China’s Singles’ Day has gained attention from all corners of the world in recent years, as companies attempt to capture their share of the Chinese market in the globe’s largest annual online shopping spree – selling AU$33 billion worth of products in last year’s event alone.
Chinese eCommerce festivals: everything you need to know
While Singles’ Day is certainly the most well-known amongst Chinese eCommerce festivals, it’s by no means the only opportunity for businesses to participate in such a celebration of shopping. In fact, focusing on some of the lesser known shopping festivals can be an advantage for international businesses, as it can be difficult to get through the marketing noise over 30,000 brands are generating around Singles’ Day.
To help you find the right Chinese eCommerce festival for your brand and marketing plan, we have compiled an overview of the most important events to mark in your diary.
1. Spring Festival/Chinese New Year: February
The first major festival of the year is the new Chinese New Year, also known as the Spring Festival. In terms of cultural importance, Spring Festival can be compared to Christmas in Western world. It’s the time of the year when families reunite and share presents with one another.
The celebrations usually last for two weeks and provide a wonderful opportunity to market products that can be used as gifts, with a staggering AU$188 billion worth of products bought over the 6 days between New Year’s Eve and the sixth day of the Chinese New Year.
In 2018, online ordering of fresh produce saw the biggest growth over the holiday period, with retailer JD.com showing a 200% increase for these items compared to 2017 as families serve higher quality food to their seasonal visitors. However, there is still a great interest for traditional presents like toys, gold and silver ornaments as well as more tech-savvy items like smart home appliances and digital products.
2. Valentine’s Day: February 14
With a total of three Valentine’s Days throughout the year, one could argue that Chinese consumers are partial to a celebration of romance. February 14 is the first Valentine’s Day every year and the most popular amongst younger couples as they celebrate their relationships with gifts, with products like makeup and perfume being the most likely to be gifted during this time.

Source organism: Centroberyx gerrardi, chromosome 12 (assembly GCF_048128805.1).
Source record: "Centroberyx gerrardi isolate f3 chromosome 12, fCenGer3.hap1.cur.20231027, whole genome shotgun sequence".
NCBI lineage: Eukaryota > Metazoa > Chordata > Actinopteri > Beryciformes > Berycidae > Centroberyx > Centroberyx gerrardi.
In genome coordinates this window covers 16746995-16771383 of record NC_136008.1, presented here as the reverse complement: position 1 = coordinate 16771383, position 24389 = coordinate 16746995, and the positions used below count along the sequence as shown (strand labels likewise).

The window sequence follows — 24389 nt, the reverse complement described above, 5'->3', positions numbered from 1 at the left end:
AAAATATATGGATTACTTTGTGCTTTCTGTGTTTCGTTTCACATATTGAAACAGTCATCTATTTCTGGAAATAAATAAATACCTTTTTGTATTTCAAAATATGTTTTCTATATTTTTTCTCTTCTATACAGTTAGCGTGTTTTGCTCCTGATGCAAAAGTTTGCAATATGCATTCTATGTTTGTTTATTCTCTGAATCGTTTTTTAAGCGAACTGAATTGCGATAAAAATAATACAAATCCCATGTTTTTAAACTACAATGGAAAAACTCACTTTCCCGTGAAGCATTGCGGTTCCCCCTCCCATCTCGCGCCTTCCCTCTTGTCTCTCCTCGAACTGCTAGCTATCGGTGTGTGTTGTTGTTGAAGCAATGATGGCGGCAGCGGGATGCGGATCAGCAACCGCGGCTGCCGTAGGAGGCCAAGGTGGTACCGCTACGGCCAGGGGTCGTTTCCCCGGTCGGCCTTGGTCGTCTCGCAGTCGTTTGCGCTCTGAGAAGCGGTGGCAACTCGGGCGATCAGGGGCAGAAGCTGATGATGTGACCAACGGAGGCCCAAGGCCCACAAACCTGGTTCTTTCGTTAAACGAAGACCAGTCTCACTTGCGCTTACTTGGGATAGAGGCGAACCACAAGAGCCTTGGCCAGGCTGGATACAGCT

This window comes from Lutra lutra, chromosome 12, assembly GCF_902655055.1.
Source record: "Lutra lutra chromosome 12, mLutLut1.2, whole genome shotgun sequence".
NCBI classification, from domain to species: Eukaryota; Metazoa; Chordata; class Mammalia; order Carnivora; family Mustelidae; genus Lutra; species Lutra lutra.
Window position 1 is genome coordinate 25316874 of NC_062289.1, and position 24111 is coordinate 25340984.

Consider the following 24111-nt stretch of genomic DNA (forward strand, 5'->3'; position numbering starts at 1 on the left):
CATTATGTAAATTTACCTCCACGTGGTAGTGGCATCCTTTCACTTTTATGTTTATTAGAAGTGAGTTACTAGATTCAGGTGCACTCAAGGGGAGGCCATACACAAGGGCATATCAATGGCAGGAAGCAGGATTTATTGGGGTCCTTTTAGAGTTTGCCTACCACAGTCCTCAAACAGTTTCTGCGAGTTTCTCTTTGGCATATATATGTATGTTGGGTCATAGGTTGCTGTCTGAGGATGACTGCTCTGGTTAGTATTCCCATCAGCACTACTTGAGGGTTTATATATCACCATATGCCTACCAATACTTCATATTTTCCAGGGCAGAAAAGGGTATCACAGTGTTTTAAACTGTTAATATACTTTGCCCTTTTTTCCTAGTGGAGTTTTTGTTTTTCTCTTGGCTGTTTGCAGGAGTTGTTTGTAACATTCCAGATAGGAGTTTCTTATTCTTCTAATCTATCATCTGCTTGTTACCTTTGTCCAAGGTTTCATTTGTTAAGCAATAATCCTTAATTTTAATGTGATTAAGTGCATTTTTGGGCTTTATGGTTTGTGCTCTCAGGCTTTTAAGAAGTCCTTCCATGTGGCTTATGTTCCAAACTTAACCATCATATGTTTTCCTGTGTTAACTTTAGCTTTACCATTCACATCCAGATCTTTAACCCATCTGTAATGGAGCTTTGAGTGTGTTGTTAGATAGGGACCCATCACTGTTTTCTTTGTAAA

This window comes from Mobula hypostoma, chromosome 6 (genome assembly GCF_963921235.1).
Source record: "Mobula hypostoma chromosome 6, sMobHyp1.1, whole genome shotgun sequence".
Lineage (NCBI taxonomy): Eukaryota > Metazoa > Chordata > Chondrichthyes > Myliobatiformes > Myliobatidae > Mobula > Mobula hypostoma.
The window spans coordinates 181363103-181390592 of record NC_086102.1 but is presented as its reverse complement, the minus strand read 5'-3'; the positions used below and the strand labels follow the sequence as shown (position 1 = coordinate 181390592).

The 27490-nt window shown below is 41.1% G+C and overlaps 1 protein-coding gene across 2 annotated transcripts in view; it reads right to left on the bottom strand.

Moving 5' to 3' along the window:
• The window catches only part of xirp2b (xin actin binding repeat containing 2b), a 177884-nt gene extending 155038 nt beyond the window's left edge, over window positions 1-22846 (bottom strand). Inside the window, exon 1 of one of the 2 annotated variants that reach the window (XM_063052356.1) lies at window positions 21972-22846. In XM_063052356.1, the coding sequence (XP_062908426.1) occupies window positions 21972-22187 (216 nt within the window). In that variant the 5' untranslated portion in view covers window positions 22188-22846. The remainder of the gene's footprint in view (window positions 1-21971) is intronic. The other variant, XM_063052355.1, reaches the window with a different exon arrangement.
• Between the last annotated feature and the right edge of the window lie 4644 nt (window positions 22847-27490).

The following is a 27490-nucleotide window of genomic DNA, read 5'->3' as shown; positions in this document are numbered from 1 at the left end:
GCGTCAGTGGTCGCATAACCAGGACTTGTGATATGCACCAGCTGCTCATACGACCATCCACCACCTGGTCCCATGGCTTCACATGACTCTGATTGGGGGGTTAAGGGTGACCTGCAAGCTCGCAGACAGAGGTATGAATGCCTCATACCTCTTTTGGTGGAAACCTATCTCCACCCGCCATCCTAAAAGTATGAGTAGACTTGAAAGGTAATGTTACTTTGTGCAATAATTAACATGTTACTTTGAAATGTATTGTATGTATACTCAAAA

Typically, the day is used for the male partner to shower their female companion with gifts, and this is clearly visible in the statistics, with Taobao and Tmall selling AU$1.2 billion worth of flowers, bags, women’s shoes and accessories.
3. International Women’s Day/ Queen’s Day: March 8
China has been celebrating International Women’s Day since 1949, but only recently have retailers discovered the opportunity to promote the day for female customers. More recently, online platforms like Tmall have renamed the day to “Queen Festival” or similar, to differentiate themselves from competitors and create a more joyous atmosphere with the event.
Women’s Day seems to be a growing commercial event as well as a proud day for half of the world, as figures suggest that AU$6.2 billion was spent on products related to women’s fashion, cosmetics and accessories.
4. Mother’s Day: 12 May
Traditionally, children keep it simple when gifting their mothers, giving them a flower like a carnation or a lily on Mother’s Day. However, there is a growing trend to provide more technological gifts that can make their mother’s lives easier.
In the days before this year’s Mother’s Day, JD.com and Tmall advertised technological products, that have gradually become more accepted by older generations, like smartphones, cleaning robots and smart TVs.
5. Children's Day: 1 June
Children’s day has become a day when children expect to receive presents, and naturally marketing for products from the end of May to the first week of June target parents to provide their children and infants with high quality products like kids supplies and infant formula.